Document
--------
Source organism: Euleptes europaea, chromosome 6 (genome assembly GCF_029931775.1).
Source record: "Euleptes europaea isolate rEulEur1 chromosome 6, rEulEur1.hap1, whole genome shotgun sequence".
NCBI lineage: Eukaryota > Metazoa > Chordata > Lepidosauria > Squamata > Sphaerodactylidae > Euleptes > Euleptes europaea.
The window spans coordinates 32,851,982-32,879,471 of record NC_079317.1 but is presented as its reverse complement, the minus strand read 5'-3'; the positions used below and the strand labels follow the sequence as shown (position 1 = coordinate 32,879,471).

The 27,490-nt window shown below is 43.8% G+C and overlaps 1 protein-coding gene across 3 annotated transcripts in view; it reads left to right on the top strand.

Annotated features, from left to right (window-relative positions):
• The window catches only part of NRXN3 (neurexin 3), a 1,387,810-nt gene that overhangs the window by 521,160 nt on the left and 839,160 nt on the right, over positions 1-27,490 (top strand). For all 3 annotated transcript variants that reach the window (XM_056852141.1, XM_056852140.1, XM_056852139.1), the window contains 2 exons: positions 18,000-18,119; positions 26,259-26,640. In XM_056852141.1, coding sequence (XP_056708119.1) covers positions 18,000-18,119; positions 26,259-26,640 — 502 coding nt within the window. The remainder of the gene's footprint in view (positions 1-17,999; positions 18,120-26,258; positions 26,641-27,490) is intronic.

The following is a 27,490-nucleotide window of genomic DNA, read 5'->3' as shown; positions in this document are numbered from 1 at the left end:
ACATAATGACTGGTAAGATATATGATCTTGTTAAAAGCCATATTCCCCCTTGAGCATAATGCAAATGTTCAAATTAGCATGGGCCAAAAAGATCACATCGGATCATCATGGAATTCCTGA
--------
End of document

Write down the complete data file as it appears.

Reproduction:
Source organism: Euleptes europaea, chromosome 6 (genome assembly GCF_029931775.1).
Source record: "Euleptes europaea isolate rEulEur1 chromosome 6, rEulEur1.hap1, whole genome shotgun sequence".
NCBI lineage: Eukaryota > Metazoa > Chordata > Lepidosauria > Squamata > Sphaerodactylidae > Euleptes > Euleptes europaea.
The window spans coordinates 32,851,982-32,879,471 of record NC_079317.1 but is presented as its reverse complement, the minus strand read 5'-3'; the positions used below and the strand labels follow the sequence as shown (position 1 = coordinate 32,879,471).

The 27,490-nt window shown below is 43.8% G+C and overlaps 1 protein-coding gene across 3 annotated transcripts in view; it reads left to right on the top strand.

Annotated features, from left to right (window-relative positions):
• The window catches only part of NRXN3 (neurexin 3), a 1,387,810-nt gene that overhangs the window by 521,160 nt on the left and 839,160 nt on the right, over positions 1-27,490 (top strand). For all 3 annotated transcript variants that reach the window (XM_056852141.1, XM_056852140.1, XM_056852139.1), the window contains 2 exons: positions 18,000-18,119; positions 26,259-26,640. In XM_056852141.1, coding sequence (XP_056708119.1) covers positions 18,000-18,119; positions 26,259-26,640 — 502 coding nt within the window. The remainder of the gene's footprint in view (positions 1-17,999; positions 18,120-26,258; positions 26,641-27,490) is intronic.

The following is a 27,490-nucleotide window of genomic DNA, read 5'->3' as shown; positions in this document are numbered from 1 at the left end:
ACATAATGACTGGTAAGATATATGATCTTGTTAAAAGCCATATTCCCCCTTGAGCATAATGCAAATGTTCAAATTAGCATGGGCCAAAAAGATCACATCGGATCATCATGGAATTCCTGA